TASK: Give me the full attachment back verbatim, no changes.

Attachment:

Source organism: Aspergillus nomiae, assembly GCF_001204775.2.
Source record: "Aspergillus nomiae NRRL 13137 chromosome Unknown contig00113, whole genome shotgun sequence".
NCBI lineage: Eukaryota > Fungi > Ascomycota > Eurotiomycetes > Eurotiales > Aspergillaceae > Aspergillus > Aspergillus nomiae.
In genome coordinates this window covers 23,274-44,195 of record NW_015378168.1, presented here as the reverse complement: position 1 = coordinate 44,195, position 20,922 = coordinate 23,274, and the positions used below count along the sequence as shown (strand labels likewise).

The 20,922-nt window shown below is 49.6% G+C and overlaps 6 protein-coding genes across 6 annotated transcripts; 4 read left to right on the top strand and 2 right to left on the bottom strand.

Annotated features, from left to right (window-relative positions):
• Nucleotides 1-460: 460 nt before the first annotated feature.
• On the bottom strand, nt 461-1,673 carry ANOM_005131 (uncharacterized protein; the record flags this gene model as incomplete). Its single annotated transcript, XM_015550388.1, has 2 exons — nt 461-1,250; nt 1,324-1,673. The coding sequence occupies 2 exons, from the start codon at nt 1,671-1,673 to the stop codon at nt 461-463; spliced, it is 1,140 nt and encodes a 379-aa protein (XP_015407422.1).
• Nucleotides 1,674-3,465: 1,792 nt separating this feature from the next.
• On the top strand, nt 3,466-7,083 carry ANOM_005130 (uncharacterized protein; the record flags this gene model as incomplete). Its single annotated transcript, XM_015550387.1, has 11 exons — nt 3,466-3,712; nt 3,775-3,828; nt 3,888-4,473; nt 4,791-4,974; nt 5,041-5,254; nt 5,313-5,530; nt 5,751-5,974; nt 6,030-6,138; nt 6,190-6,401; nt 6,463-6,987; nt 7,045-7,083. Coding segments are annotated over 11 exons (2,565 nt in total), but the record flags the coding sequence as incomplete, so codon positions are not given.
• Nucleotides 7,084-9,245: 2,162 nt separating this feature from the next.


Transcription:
Source organism: Aspergillus nomiae, assembly GCF_001204775.2.
Source record: "Aspergillus nomiae NRRL 13137 chromosome Unknown contig00113, whole genome shotgun sequence".
NCBI lineage: Eukaryota > Fungi > Ascomycota > Eurotiomycetes > Eurotiales > Aspergillaceae > Aspergillus > Aspergillus nomiae.
In genome coordinates this window covers 23,274-44,195 of record NW_015378168.1, presented here as the reverse complement: position 1 = coordinate 44,195, position 20,922 = coordinate 23,274, and the positions used below count along the sequence as shown (strand labels likewise).

The 20,922-nt window shown below is 49.6% G+C and overlaps 6 protein-coding genes across 6 annotated transcripts; 4 read left to right on the top strand and 2 right to left on the bottom strand.

Annotated features, from left to right (window-relative positions):
• Nucleotides 1-460: 460 nt before the first annotated feature.
• On the bottom strand, nt 461-1,673 carry ANOM_005131 (uncharacterized protein; the record flags this gene model as incomplete). Its single annotated transcript, XM_015550388.1, has 2 exons — nt 461-1,250; nt 1,324-1,673. The coding sequence occupies 2 exons, from the start codon at nt 1,671-1,673 to the stop codon at nt 461-463; spliced, it is 1,140 nt and encodes a 379-aa protein (XP_015407422.1).
• Nucleotides 1,674-3,465: 1,792 nt separating this feature from the next.
• On the top strand, nt 3,466-7,083 carry ANOM_005130 (uncharacterized protein; the record flags this gene model as incomplete). Its single annotated transcript, XM_015550387.1, has 11 exons — nt 3,466-3,712; nt 3,775-3,828; nt 3,888-4,473; nt 4,791-4,974; nt 5,041-5,254; nt 5,313-5,530; nt 5,751-5,974; nt 6,030-6,138; nt 6,190-6,401; nt 6,463-6,987; nt 7,045-7,083. Coding segments are annotated over 11 exons (2,565 nt in total), but the record flags the coding sequence as incomplete, so codon positions are not given.
• Nucleotides 7,084-9,245: 2,162 nt separating this feature from the next.